The Writing Center

When to Summarize, Paraphrase, and Quote

Summarizing

Summaries are significantly shorter than the original material, and they take a broad overview of the source material as a whole. Summary must be cited with in-text citations and on your reference page.

Summarize when:

  • You want to establish background or offer an overview of a topic

  • You want to describe knowledge (from several sources) about a topic

  • You want to determine the main ideas of a single source

Paraphrasing

Paraphrasing is stating an idea or passage in your own words. You must significantly change the wording, phrasing, and sentence structure (not just a few words here and there) of the source. These also must be noted with in-text citations and the reference page.

Paraphrase when:

  • You want to clarify a short passage from a text

  • You want to avoid overusing quotations

  • You want to explain a point when exact wording isn’t important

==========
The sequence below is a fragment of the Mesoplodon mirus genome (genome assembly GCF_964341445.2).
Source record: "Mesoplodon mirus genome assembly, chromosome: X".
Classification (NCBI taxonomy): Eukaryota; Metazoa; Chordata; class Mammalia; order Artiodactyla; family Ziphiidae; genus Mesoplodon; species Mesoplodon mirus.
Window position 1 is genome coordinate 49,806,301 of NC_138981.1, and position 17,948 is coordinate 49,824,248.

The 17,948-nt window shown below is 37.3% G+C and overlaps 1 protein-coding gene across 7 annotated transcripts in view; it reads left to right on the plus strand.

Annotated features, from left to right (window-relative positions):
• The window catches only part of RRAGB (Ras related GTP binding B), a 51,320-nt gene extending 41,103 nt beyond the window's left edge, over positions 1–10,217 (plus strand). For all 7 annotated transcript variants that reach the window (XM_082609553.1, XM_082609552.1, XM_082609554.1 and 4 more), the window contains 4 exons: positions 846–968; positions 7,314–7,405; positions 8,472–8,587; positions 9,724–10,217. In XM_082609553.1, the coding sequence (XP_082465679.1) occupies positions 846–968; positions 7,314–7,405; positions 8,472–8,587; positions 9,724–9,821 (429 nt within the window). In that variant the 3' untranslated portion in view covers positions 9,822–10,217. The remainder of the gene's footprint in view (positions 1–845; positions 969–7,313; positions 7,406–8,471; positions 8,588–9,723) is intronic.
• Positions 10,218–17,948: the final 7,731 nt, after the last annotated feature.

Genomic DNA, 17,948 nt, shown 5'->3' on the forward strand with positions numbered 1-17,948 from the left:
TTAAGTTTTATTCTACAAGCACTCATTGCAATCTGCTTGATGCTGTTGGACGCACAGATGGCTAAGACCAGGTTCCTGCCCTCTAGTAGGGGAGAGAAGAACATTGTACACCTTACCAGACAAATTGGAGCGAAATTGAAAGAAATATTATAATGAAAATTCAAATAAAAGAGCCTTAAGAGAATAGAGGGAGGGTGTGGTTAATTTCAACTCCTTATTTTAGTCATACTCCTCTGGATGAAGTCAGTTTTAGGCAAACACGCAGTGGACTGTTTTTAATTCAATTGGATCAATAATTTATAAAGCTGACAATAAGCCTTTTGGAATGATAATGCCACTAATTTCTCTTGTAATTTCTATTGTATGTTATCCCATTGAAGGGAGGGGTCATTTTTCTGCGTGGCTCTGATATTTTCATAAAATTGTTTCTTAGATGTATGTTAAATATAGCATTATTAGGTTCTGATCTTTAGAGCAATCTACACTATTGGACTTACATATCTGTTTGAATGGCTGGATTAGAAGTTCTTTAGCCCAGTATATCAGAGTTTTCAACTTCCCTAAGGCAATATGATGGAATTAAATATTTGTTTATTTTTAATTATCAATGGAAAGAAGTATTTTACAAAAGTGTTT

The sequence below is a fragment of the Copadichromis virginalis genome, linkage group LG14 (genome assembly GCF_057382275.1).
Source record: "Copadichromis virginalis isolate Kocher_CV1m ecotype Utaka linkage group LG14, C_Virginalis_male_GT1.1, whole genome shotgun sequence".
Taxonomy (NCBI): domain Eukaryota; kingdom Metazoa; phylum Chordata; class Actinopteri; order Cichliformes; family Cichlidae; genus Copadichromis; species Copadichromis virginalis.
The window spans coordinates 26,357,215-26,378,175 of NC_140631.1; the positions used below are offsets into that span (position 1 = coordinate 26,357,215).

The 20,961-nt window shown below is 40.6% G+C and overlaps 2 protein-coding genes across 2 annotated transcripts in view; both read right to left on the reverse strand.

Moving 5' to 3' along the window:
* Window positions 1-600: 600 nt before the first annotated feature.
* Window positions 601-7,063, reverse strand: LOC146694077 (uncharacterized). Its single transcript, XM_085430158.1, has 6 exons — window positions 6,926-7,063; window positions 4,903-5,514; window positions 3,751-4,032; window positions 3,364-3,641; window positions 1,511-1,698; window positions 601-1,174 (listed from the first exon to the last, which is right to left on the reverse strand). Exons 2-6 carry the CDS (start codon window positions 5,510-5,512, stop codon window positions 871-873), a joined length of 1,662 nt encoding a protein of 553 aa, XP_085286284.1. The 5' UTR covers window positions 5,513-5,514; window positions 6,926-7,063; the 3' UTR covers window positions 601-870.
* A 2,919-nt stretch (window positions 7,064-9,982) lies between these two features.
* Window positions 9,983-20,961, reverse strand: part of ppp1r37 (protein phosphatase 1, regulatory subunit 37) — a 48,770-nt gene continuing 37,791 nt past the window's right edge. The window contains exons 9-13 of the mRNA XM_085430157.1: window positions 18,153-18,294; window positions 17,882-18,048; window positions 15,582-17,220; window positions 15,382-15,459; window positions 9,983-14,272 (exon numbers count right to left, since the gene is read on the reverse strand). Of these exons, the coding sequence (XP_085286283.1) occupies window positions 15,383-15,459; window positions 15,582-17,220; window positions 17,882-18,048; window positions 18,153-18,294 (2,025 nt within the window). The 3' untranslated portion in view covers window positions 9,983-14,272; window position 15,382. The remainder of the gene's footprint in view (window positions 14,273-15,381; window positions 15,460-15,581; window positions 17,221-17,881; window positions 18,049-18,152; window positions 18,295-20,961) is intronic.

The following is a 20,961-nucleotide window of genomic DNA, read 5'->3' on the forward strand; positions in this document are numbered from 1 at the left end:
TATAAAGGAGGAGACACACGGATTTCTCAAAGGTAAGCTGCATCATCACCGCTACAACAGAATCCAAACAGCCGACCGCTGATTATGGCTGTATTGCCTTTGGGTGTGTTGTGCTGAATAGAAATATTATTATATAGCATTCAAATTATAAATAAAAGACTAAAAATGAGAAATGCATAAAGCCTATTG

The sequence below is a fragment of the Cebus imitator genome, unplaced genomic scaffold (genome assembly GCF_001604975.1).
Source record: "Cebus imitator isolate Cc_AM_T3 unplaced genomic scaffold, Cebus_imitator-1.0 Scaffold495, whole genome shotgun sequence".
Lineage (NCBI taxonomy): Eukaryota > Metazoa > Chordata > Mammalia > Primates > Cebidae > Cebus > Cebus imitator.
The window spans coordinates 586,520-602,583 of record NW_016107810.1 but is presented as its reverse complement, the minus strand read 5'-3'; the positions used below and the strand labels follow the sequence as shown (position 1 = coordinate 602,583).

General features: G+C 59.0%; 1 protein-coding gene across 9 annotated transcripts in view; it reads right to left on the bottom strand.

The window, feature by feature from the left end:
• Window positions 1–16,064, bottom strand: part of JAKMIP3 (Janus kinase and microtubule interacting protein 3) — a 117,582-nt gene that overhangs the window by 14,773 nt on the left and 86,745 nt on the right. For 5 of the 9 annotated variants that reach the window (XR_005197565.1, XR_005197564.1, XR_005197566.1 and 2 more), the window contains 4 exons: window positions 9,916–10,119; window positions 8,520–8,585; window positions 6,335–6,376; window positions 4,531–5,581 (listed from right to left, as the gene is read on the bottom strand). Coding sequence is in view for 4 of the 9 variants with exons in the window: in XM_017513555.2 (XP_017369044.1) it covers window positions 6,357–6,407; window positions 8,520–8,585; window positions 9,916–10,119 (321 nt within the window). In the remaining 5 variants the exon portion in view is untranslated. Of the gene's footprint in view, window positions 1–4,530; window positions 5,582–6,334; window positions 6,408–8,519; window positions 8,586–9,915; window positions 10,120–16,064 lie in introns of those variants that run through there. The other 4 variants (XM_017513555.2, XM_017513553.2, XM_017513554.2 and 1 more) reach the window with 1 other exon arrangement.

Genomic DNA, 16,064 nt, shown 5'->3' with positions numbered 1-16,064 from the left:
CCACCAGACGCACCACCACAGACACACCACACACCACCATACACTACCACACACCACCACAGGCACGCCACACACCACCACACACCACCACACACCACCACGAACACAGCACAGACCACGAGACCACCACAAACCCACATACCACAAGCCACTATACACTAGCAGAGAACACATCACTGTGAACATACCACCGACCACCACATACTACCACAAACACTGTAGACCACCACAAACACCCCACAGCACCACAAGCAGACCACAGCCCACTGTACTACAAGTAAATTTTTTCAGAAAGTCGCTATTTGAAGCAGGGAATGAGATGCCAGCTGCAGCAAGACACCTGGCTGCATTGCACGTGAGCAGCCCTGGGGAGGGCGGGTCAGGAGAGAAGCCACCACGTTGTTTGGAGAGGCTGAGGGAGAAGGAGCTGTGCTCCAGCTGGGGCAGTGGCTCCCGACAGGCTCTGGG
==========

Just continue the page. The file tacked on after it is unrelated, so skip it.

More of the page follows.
• You want to explain the main points of a passage

  • You want to report numerical data or statistics (preferred in APA papers)

Quoting

Quotations are the exact words of an author, copied directly from a source, word for word. Quotations must appear with quotation marks, and they need to be cited with in-text citations and on the reference page.

Use quotations when:

  • You want to add the power of an author’s words to support your argument

  • You want to disagree with an author’s argument

  • You want to highlight particularly eloquent or powerful phrases or passages

  • You are comparing and contrasting specific points of view

  • You want to note the important research that precedes your own

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